You are here
Jump start T&T’s economy
Even as the construction sector battles with the People’s Partnership Government over outstanding money for work done under the Patrick Manning administration, it still wants to establish a well-knit working relationship with the State, according to Mark Raymond, president of the T&T Institute of Architects (TTIA). In a Sunday Guardian interview, he said his organisation was seeking dialogue with the Kamla Persad-Bissessar-led administration to explore ways to jump start this country’s stagnant economy. “This doesn’t mean huge contracts,” he said. “I’m not talking about money. I’m talking about survival and sustaining resources and making sure that the type of work that exists is useful, is beneficial and it engages and maintains the resources that we have. That’s what we’re looking to do.”
Raymond said TTIA wanted Government to dialogue with the industry, through the Joint Consultative Council and other organs on important issues that relate to construction, society and the economy combined.
In his view, this type of relationship would allow the construction sector and the State to evolve and develop ways collectively to address the country’s economic situation. He said: “The last government determinedly and deliberately removed themselves from that dialogue…for whatever the reason. And I’m not even interested in what that reason is anymore. “This Government came in with a promise of being a government of the people and I think the assumption is, that will require some dialogue. So, we are expecting that dialogue. We want that engagement.” Raymond said the last People’s National Movement regime promoted Udecott as a vehicle for development, but the type of development the state-owned company was engaged in was commercial. “Urban development can take many forms. Urban development doesn’t mean big high rise buildings. Urban development can mean providing adequate green spaces or communities. It could mean providing adequate lighting…it could mean providing adequate access on the provision of health facilities. All those things need to be designed. To be engineered, they need to be planned,” he said.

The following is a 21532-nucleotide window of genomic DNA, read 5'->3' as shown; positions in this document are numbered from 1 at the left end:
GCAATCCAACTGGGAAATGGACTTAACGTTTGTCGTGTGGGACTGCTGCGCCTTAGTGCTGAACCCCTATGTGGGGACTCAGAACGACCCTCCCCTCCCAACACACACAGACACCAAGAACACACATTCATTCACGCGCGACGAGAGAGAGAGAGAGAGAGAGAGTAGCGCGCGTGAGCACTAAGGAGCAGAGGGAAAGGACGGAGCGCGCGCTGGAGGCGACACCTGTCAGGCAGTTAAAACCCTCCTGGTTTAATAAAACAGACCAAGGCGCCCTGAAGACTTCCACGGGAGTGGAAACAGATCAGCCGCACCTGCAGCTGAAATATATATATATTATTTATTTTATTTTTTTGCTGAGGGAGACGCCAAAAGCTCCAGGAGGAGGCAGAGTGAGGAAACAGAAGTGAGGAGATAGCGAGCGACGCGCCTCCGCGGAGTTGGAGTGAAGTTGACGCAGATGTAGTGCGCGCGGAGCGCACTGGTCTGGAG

Raymond added: “...And, to engineer, design and plan them you need architects, engineers and planners. And you need contractors to build them. If you want to determine a good way at doing that you need to have dialogue between the Government and these individuals.” He said the construction sector had a great deal to offer to the man in the street in terms of improving the environment, but it required engagement, understanding and collaboration with the Government. “It’s what our members are committed to. It’s not about money or contracts. It’s about contributing meaningfully to the formation of a much better society and advancing our society in a realistic way. Not on pipe dreams.” The JCC weighs in... Meanwhile, Afra Raymond, president of the JCC described the present climate for the design and building industry in T&T, as “very worrying.”
“Architects and engineers have no levels of work, which means the rest of us in the industry are looking at a serious situation going forward. Based on some of the meetings we’ve been having with officials in the Government we have to buckle down for an engagement,” said Raymond. He added: “The reason we mention Government is because most of our professional practices rely on Government as the largest organ of the economy. And if the Government takes a particular direction as we saw in the last regime it could have a very bad effect on our professions. We are right now engaging with all of our voice and our energy to try to make sure that this new Government takes a different direction. And it’s not easy. It is a serious job.”
User comments posted on this website are the sole views and opinions of the comment writer and are not representative of Guardian Media Limited or its staff. Guardian Media Limited accepts no liability and will not be held accountable for user comments.
Please help us keep out site clean from inappropriate comments by using the flag option.
Guardian Media Limited reserves the right to remove, to edit or to censor any comments. Any content which is considered unsuitable, unlawful or offensive, includes personal details, advertises or promotes products, services or websites or repeats previous comments will be removed.